It’s a Plumbing Thing: Polybutylene Piping

Beginning in the mid‐1970’s through the mid‐1990’s, polybutylene (“Poly‐B”) pipe plumbing systems were touted as the pipe of the future. Inexpensive and flexible, Poly‐B was viewed as an alternative to traditional copper piping. Sadly, faith in Poly‐B was misplaced as it began to fail at a rapid rate causing, in some cases, catastrophic flooding and damage to homes in which it was installed. In one oft‐noted case, Poly‐B lines failed while the homeowners were away. The resulting 27,000 gallons of water caused damages in excess of $138,000. While homeowner’s insurance may cover the damage caused by the flood, it will not cover the failed plumbing or pay the exorbitant water bill and may result in increased premiums or outright cancellation/non‐renewal of insurance coverage.


Poly‐B is a form of plastic resin, used in both interior and exterior plumbing systems. Typically grey in color (although it may be other colorsi), it is generally marked with the legend “PB” and more commonly “PB 2110.” Poly‐B is highly flexible, used only for potable (drinkable)
water (not so‐called “grey waterii”) and can be found in areas that are easily visible – water heater, sink/toilet/tub connections and adjoining ceiling joists in unfinished basement areas. Fittings may be traditional copper, resin, or some other material.


Over time, chemicals, particularly chlorine and chloramine compounds in municipal water (often deliberately added to retard bacterial growth), will cause deterioration of the internal chemical structure of Poly‐B piping and fittings. The reaction with chlorinated water appears to be greatly accelerated by expansion and contraction over time and is most often observed in material under the highest mechanical stress such as at fittings, sharp bends, and kinks. Localized stress, whitening of the material, generally accompanies and precedes decomposition of the polymer. In extreme cases, this stress‐activated chemical ʺcorrosionʺ can lead to thorough perforation and leakage within a few years, but it also may not fail for decades. There have been anecdotal reports of insurance companies being unwilling to insure homes constructed with Poly‐B piping.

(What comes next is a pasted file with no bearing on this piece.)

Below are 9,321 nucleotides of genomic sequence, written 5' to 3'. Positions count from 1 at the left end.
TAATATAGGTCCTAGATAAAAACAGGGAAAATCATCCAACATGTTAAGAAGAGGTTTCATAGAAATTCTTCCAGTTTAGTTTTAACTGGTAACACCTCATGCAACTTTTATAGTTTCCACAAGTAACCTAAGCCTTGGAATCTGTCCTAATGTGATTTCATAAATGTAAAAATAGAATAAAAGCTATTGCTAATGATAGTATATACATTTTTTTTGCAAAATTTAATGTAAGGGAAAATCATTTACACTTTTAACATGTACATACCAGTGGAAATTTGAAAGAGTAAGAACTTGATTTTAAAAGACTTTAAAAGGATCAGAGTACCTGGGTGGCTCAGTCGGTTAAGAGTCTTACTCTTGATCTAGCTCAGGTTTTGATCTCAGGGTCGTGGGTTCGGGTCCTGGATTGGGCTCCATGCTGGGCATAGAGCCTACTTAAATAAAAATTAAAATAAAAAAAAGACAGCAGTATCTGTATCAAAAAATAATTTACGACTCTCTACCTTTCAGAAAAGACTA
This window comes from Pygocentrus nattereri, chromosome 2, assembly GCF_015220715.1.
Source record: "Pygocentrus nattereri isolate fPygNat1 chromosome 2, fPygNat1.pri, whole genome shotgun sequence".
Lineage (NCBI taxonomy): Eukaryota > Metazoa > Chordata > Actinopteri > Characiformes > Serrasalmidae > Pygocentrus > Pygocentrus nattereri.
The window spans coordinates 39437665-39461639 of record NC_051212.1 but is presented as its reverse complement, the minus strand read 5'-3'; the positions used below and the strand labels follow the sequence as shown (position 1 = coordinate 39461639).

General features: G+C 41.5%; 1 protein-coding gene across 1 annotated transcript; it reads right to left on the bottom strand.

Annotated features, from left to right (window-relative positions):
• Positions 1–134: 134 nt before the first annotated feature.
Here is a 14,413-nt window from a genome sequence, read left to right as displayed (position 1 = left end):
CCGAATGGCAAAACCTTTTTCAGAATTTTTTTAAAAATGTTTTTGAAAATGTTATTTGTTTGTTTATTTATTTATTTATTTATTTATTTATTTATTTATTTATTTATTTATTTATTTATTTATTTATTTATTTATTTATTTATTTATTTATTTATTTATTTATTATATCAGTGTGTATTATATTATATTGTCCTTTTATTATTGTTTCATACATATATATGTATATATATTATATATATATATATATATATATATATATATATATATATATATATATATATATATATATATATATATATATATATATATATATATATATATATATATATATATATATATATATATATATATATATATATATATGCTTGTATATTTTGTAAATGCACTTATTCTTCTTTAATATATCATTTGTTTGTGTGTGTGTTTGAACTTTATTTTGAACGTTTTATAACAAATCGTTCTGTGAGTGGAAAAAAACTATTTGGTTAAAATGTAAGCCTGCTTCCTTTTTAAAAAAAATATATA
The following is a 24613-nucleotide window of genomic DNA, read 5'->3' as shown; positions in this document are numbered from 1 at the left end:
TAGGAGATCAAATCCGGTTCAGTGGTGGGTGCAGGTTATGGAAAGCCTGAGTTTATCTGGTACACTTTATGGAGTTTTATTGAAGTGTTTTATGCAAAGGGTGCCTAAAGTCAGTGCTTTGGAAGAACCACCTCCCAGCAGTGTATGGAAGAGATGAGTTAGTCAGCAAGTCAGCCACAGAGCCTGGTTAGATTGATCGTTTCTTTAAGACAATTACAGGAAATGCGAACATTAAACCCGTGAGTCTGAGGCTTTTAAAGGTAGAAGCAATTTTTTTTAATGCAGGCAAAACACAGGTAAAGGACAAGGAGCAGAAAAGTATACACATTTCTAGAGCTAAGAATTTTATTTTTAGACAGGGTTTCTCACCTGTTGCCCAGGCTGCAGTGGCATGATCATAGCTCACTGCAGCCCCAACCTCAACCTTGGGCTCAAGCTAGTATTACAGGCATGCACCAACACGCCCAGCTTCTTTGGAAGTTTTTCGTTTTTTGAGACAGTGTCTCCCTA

Failure occurs due to degradation from within. The chemicals in water react with the polymer until it begins to crack and spring leaks. Once failure begins, it can lead to catastrophic failure. In a 2005 class-action case, Cox v. Shell Oil Companyiii, Shell agreed to pay $1 Billion dollars to settle defective product claims. It would appear settlement funds have been exhausted leaving homeowners to bear the cost of replacement (estimated between $5K and $8K – on par with replacing carpeting throughout the home – depending on home size). Specialists in “replumbing” a home may be able to minimize cost and damage.


Poly‐B piping clearly has an impact on the marketability of a home. Real estate professionals reportedly avoid showing homes with Poly‐B piping, due to the potential for failure. Homes with Poly‐B piping typically take longer to sell and do so for less money than homes with traditional copper pipe plumbing. No evidence currently exists to identify how many licensees or prospective buyers simply avoid considering a home known to contain Poly‐B piping.

Poly‐B piping will typically be noted in a Relocation Home Assessment Report solely by name and whether there is visible evidence of current leaks. Homeowners may also disclose the presence of Poly‐B piping on the Altair Global Property Condition Disclosure. If a home is determined to have Poly‐B piping – inside or out – it should be excluded from the Home Sale program unless (1) the customer agrees to replace the Poly‐B with copper piping or other product in compliance with applicable local codes (e.g. PVC) or (2) the client agrees to assume the necessary costs of replacement. Alternatively, the customer may be advised to close outside the Home Sale program seeking direct reimbursement (with or without tax assistance) from the client.

If you have any questions regarding this advisory, please contact Altair Global’s Vice President of Legal Services, Bet Mansfield.

Altair Global (‘Altair’) has provided this information as a service and convenience for your information only. It is not intended to replace your own legal or financial guidance and/or assistance and you are encouraged to seek the advice of your own tax and legal advisor. Further, the information contained herein is to our knowledge accurate to the extent of the data available to Altair as of the date identified. Altair does not assume responsibility for the accuracy of the contents hereof and is under no obligation to update the material contained herein.

i Blue Poly‐B is typically used outdoors; don’t confuse black Poly‐B with black polyethylene or white with PVC, both of which have better performance records. Polyethylene pipes are marked by “PE” and may include a number.

ii Greywater is also known as wash water; that is, all wastewater excepting toilet wastes and food wastes derived from garbage grinders.

iii Cox v. Shell Oil, Co., 196 S.W.3d 747 (2005).

Published On: November 7, 2017

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